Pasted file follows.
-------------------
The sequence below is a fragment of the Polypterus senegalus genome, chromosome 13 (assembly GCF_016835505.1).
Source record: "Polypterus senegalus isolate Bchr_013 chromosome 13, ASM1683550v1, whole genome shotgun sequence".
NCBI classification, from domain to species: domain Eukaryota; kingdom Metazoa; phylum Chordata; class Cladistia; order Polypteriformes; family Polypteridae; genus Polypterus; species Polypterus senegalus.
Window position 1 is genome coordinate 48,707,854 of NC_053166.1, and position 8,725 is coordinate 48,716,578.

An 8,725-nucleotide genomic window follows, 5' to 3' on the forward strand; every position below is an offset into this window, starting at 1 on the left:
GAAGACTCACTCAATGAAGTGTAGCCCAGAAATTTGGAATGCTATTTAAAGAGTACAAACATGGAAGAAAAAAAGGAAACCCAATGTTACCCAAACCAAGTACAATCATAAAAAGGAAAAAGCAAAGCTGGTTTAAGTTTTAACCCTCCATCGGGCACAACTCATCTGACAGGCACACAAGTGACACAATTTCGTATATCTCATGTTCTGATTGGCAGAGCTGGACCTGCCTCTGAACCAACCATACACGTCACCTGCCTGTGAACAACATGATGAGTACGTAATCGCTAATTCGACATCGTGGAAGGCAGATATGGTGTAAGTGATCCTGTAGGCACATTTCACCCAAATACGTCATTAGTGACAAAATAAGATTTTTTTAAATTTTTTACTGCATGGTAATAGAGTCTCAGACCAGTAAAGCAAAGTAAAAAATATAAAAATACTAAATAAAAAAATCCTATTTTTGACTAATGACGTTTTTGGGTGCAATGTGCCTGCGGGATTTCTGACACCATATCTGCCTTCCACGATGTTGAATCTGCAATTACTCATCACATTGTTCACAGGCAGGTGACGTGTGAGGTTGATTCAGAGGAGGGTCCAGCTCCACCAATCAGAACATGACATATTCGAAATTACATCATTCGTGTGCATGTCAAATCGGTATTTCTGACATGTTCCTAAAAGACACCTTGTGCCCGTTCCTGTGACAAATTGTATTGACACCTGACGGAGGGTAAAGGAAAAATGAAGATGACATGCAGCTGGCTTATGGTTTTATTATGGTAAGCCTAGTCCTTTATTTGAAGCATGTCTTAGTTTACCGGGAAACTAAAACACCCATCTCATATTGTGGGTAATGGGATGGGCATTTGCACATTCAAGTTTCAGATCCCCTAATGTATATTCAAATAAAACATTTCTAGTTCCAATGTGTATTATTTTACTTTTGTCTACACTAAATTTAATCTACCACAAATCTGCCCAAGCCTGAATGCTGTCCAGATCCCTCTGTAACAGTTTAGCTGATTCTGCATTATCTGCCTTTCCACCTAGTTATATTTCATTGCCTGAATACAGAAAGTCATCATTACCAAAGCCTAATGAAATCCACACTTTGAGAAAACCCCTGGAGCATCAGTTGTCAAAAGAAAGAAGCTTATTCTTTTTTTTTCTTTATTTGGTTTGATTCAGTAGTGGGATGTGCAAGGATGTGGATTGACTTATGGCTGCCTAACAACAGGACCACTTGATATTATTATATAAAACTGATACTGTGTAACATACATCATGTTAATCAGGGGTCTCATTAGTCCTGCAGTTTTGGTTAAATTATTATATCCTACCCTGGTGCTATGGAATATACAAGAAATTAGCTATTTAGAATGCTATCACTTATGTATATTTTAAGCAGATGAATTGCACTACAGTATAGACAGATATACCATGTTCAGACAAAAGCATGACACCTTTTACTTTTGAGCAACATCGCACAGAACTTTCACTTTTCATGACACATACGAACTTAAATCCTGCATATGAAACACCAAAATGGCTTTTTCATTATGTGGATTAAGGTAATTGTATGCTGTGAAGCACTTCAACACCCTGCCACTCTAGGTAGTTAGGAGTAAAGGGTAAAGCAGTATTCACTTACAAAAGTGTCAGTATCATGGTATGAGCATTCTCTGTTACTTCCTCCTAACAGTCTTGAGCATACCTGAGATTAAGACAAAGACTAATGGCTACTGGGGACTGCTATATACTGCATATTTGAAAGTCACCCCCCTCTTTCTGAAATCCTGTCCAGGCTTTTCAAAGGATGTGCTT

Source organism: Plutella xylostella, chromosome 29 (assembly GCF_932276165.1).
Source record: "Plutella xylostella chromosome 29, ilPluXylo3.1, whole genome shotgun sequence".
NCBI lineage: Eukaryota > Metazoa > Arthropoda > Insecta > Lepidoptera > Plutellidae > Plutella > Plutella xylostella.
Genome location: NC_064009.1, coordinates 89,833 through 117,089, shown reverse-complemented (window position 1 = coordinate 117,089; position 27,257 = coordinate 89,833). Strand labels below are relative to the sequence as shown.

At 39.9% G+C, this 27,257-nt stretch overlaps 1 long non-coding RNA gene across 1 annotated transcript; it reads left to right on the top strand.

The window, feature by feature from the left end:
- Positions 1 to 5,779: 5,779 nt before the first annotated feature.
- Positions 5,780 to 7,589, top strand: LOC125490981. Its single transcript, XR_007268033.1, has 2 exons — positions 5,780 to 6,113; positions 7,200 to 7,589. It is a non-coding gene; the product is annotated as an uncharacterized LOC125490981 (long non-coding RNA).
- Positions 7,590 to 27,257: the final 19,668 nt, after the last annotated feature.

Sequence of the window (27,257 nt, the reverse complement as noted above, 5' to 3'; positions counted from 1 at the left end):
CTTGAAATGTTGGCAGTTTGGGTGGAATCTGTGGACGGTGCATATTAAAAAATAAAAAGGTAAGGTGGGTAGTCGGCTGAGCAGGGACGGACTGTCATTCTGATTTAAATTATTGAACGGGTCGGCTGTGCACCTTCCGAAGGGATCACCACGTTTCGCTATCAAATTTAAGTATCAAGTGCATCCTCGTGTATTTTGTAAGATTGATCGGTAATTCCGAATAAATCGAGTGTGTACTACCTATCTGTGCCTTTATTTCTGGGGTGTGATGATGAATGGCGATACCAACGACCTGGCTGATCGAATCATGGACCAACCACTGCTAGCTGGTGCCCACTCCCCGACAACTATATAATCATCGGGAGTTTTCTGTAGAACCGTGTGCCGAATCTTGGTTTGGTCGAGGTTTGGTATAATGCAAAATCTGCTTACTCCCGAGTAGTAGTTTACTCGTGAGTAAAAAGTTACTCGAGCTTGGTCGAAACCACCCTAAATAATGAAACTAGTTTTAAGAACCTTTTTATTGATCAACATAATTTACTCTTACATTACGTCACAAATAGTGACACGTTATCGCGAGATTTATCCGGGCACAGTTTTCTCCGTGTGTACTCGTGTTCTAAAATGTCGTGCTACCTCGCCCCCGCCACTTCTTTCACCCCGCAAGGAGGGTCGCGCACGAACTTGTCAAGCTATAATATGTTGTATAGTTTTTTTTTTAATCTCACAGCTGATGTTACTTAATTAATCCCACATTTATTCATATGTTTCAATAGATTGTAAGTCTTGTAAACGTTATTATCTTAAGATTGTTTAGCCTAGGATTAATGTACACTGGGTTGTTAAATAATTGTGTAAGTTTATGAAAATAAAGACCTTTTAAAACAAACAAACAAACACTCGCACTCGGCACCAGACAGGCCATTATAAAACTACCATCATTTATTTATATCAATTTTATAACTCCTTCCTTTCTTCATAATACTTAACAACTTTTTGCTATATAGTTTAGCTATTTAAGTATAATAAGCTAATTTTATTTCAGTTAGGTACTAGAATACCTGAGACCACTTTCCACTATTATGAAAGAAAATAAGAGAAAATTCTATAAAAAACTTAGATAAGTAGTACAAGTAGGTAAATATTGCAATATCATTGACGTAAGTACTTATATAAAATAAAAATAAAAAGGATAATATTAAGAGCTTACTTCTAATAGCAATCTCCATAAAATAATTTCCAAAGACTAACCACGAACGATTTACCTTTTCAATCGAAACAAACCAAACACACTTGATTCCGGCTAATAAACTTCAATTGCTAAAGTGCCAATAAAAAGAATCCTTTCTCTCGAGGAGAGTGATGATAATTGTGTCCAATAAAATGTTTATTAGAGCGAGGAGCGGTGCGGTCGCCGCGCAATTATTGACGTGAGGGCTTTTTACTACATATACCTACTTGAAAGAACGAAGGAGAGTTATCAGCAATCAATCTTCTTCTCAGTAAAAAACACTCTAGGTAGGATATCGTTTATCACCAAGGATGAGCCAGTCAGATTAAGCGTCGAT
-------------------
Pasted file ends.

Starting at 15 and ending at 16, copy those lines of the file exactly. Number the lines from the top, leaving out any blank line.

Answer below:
- Positions 7,590 to 27,257: the final 19,668 nt, after the last annotated feature.

Sequence of the window (27,257 nt, the reverse complement as noted above, 5' to 3'; positions counted from 1 at the left end):